Defendant was tried for two counts of felony. After twenty-seven minutes of deliberation the jury was unable to agree on either count, and the court asked the parties whether they would accept a majority verdict. Counsel for the defendant, after consulting with his client, consented, as did the United States Attorney. The jury found defendant guilty on both counts by a majority of nine to three and ten to two respectively. The court ordered a verdict to be filed and imposed a sentence. On appeal, held, reversed. A unanimous verdict is "the inescapable element of due process" and cannot be waived under any circumstances. Aside from the disability springing from the "due process" concept, the mandatory wording of rule 31(a) of the Federal Rules of Criminal Procedure might also prevent waiver. Hibdon v. United States, (6th Cir. 1953) 204 F. (2d) 834.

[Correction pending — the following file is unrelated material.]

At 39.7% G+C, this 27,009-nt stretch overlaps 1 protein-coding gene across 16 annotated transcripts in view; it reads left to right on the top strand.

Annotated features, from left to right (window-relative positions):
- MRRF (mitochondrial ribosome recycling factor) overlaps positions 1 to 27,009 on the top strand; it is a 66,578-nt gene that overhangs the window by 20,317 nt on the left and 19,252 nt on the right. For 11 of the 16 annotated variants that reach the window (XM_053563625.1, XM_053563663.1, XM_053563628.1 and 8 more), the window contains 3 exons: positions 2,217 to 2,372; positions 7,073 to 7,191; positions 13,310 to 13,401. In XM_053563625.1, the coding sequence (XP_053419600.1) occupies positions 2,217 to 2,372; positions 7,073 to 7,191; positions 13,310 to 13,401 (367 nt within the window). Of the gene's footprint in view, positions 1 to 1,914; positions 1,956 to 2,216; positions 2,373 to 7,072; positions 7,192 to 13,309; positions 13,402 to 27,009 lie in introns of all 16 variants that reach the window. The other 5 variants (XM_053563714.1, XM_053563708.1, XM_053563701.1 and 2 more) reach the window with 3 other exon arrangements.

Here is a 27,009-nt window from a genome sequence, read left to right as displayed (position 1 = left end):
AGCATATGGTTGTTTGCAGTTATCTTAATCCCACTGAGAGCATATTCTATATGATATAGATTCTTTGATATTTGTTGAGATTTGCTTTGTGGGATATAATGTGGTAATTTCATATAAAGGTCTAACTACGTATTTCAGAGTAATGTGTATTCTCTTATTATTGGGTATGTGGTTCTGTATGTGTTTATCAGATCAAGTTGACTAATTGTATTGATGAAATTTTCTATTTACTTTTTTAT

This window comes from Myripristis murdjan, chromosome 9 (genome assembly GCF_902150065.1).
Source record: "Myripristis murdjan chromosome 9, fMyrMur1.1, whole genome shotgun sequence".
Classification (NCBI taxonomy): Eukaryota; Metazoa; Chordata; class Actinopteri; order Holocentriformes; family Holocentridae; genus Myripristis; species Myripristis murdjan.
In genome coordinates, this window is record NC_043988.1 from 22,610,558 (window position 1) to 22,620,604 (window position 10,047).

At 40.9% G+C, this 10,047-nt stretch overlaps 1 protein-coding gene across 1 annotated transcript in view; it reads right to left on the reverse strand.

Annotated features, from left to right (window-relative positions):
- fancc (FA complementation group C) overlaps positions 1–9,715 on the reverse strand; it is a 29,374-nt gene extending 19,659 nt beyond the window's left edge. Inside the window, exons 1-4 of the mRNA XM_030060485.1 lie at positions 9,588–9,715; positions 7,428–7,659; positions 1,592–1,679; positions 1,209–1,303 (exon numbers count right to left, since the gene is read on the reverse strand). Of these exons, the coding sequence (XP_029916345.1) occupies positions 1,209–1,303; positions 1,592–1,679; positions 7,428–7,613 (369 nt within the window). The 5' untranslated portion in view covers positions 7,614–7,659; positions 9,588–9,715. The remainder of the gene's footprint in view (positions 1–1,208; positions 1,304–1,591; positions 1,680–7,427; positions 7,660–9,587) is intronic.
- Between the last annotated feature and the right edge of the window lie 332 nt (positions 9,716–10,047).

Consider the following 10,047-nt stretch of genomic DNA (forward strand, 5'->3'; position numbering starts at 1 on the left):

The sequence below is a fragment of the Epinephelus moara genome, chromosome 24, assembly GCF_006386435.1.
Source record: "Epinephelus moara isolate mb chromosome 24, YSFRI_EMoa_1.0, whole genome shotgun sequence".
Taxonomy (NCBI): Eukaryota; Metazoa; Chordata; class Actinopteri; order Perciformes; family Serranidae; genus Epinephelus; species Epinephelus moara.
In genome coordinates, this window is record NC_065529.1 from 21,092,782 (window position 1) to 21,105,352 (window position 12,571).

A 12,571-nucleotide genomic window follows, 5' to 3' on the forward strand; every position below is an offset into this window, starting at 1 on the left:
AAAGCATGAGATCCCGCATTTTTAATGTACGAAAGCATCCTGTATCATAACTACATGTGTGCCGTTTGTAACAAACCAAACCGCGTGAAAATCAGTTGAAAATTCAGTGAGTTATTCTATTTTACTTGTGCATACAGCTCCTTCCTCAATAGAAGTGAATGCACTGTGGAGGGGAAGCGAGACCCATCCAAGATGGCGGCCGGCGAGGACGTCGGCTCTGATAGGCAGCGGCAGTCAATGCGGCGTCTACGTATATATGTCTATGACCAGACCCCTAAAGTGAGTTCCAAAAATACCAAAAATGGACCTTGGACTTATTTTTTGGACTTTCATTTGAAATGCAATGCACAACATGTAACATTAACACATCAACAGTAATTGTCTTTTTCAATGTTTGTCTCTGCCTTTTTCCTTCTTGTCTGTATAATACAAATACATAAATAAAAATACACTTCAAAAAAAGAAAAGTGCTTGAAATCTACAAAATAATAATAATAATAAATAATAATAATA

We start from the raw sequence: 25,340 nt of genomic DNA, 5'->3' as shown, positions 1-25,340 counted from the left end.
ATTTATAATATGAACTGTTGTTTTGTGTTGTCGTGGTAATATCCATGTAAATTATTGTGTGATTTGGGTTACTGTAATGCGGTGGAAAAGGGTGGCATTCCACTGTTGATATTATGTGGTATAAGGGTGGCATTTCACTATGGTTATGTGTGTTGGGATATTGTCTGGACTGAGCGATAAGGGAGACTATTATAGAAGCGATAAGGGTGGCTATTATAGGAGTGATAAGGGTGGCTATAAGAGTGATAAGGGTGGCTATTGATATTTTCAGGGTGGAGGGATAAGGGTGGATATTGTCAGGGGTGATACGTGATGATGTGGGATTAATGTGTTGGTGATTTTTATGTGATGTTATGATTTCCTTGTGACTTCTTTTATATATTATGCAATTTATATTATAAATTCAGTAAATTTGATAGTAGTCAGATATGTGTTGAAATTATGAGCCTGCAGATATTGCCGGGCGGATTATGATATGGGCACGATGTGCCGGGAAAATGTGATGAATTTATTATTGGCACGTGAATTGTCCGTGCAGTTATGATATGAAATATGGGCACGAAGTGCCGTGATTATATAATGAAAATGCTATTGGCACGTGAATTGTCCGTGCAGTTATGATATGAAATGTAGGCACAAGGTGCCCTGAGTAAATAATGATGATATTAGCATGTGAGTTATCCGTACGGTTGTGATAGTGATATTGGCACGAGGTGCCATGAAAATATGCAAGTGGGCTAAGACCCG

Rinaldo L. Bianchi,
CRIMINAL PROCEDURE-WAIVER OF UNANIMOUS JURY VERDICT IN FEDERAL COURTS,
Mich. L. Rev.
Available at: https://repository.law.umich.edu/mlr/vol52/iss6/13